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What a Career Woman Should Know About Wearing High Heels

High heels are often tagged as chic, sexy, and elegant. It goes without saying that a pair of high heels can complete your corporate attire. When you purchase a pair, the first thing you might take note of is the style (or maybe the brand). However, you should also put an equal amount of effort in considering your level of comfort.

More than chipped nail polish, there are several health problems associated with your five-inch stilettos. Your comfort level isn’t only influenced by the height of your footwear. The shoe shape also determines the position of your feet inside the shoes.

In reality, the wider the platform of your shoes, the more comfortable they are. It is preferable to stick to shoes with three-inch heels or less because the higher it is, the greater the stress not just on your feet but your whole body. And although most women only wear them occasionally, about 31% of them wear heels to work according to The Spine Health Institute.

What’s wrong with wearing high heels?

Maybe you’ve gotten used to the pain and lack of comfort when you wear it on a daily basis but it doesn’t mean that chronic wearing of high heels no longer has a negative effect on your body. The following conditions prove that you might want to re-think buying those five-inch pumps.

  • Damaged toenails. All things considered, this should be the least of your worries but it’s still just as serious. Injury to your toenails might cause the nail to fall off entirely or worse, you might be at risk of infection especially if there’s an open wound. Without proper management, your nail might become thicker, discolored, and deformed.
  • Because you’re basically tip-toeing while wearing heels, it’s often unavoidable to twist your ankle thus causing it to swell. It’s fairly common and if you can still tolerate the pain and manage to walk, then it’s only a mild case. You’ll know it’s severe when you can hardly walk and when you do, you wobble. There’s also some tenderness and bruising around the ankle.
  • More prominent bunions. If you already have that bony bulging bump on your big toe, wearing heels can make them worse. Even if you’ve never had any bunion before, wearing high heels might still cause swelling and redness on your toe. You might also develop calluses or corns if the shoe fits very poorly.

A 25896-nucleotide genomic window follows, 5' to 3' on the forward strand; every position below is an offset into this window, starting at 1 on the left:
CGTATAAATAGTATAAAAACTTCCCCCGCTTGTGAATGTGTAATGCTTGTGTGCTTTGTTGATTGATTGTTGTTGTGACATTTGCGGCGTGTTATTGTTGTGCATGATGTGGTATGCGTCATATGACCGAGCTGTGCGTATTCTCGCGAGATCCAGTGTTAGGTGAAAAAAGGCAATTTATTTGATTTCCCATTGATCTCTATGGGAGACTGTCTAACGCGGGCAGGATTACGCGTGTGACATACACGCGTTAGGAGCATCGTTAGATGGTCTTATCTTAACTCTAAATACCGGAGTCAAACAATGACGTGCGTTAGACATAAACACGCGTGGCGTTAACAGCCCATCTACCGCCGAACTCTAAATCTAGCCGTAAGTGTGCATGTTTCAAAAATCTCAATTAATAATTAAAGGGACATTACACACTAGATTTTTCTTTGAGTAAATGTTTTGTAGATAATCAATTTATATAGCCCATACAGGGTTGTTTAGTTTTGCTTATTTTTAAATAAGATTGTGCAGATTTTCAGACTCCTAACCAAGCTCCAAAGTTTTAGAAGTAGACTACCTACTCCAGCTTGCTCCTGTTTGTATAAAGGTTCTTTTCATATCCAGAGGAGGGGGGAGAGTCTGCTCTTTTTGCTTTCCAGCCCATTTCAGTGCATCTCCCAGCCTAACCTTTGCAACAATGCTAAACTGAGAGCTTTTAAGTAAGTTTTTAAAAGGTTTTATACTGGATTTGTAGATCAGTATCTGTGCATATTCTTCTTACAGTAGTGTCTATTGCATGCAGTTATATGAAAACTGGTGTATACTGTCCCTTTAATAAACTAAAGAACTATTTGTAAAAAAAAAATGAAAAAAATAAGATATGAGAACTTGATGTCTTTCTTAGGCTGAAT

• Musculoskeletal Pain. When you put on your high heels, your center of gravity shifts because your foot, pelvis, and leg tilt forward. You may hardly notice it but your whole body will try to keep your balance and the stress is now on your hips and knees. To keep you upright, you have to arch your lower back. These body adjustments can lead to body pain that ranges from mild to excruciating. The pain can manifest in different parts of your body like the balls of your feet, hip, knees, and lower back.
  • Muscle weakness, pain, and spasms. From leg cramps to tight muscle contractions, wearing five-inch heels can have several long-term effects including losing the strength in your calves. You might also develop varicose veins when the blood flow to your lower extremities is already affected. Moreover, research has shown that chronic wearing of high heels can weaken your ankle strength and cause balance problems.

What can you do to relieve the pain and discomfort?

  • Choose a comfortable pair of heels. Never force your foot into ill-fitting shoes. Your shoes shouldn’t be too small or too big. Keep in mind that your feet are at their biggest in the afternoon so that’s the best time to shop. Try to avoid wearing constrictive shoes with pointy toes.
  • Opt for platforms and thicker heels. They may not be as fashionable as stilettos but are certainly more comfortable.

Minimize the use of high heels but if it’s unavoidable, as mentioned on aesthetic shapes try to take it off as often as you can and do stretching exercises of your feet, calf, and legs.

  • Use gel inserts to help cushion the ball of your feet, increase comfort and prevent injury.
  • Don’t forget to pamper your feet at least once a week. Add two cups of lemon juice to two cups of warm water and soak your feet in the solution. You can also use a pumice stone to rub your feet and apply a gentle massage.
  • Do exercises which focus on your lower extremities specifically your feet and calves.

Wearing high heels is more than just subscribing to what’s fashionable; it’s also a way of expressing yourself and boosting your confidence. But while there’s nothing wrong with a little indulgence, you shouldn’t do it at a price like compromising your health. So before you buy your next pair of heels, consider the risks and what you can do to minimize them.